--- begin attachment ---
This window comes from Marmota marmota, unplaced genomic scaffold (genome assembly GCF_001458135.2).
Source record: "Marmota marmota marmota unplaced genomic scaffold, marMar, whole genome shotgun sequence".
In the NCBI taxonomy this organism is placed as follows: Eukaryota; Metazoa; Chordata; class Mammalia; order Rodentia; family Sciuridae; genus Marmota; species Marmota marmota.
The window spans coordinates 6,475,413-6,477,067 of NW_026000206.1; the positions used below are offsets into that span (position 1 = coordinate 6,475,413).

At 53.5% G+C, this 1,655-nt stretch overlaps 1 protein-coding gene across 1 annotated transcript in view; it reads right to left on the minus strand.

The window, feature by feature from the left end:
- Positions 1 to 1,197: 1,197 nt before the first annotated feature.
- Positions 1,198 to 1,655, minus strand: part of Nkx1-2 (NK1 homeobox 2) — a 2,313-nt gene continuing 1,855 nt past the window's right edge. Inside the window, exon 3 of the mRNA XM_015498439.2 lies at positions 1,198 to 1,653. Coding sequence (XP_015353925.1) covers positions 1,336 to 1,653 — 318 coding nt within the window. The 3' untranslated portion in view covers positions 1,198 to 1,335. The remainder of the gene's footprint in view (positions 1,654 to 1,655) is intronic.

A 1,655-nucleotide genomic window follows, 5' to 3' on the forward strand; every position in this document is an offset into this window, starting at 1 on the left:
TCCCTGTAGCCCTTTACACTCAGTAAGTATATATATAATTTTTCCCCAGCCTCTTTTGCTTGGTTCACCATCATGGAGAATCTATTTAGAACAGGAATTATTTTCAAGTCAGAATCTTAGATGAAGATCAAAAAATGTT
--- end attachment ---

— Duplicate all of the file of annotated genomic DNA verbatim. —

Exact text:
This window comes from Marmota marmota, unplaced genomic scaffold (genome assembly GCF_001458135.2).
Source record: "Marmota marmota marmota unplaced genomic scaffold, marMar, whole genome shotgun sequence".
In the NCBI taxonomy this organism is placed as follows: Eukaryota; Metazoa; Chordata; class Mammalia; order Rodentia; family Sciuridae; genus Marmota; species Marmota marmota.
The window spans coordinates 6,475,413-6,477,067 of NW_026000206.1; the positions used below are offsets into that span (position 1 = coordinate 6,475,413).

At 53.5% G+C, this 1,655-nt stretch overlaps 1 protein-coding gene across 1 annotated transcript in view; it reads right to left on the minus strand.

The window, feature by feature from the left end:
- Positions 1 to 1,197: 1,197 nt before the first annotated feature.
- Positions 1,198 to 1,655, minus strand: part of Nkx1-2 (NK1 homeobox 2) — a 2,313-nt gene continuing 1,855 nt past the window's right edge. Inside the window, exon 3 of the mRNA XM_015498439.2 lies at positions 1,198 to 1,653. Coding sequence (XP_015353925.1) covers positions 1,336 to 1,653 — 318 coding nt within the window. The 3' untranslated portion in view covers positions 1,198 to 1,335. The remainder of the gene's footprint in view (positions 1,654 to 1,655) is intronic.

A 1,655-nucleotide genomic window follows, 5' to 3' on the forward strand; every position in this document is an offset into this window, starting at 1 on the left:
TCCCTGTAGCCCTTTACACTCAGTAAGTATATATATAATTTTTCCCCAGCCTCTTTTGCTTGGTTCACCATCATGGAGAATCTATTTAGAACAGGAATTATTTTCAAGTCAGAATCTTAGATGAAGATCAAAAAATGTT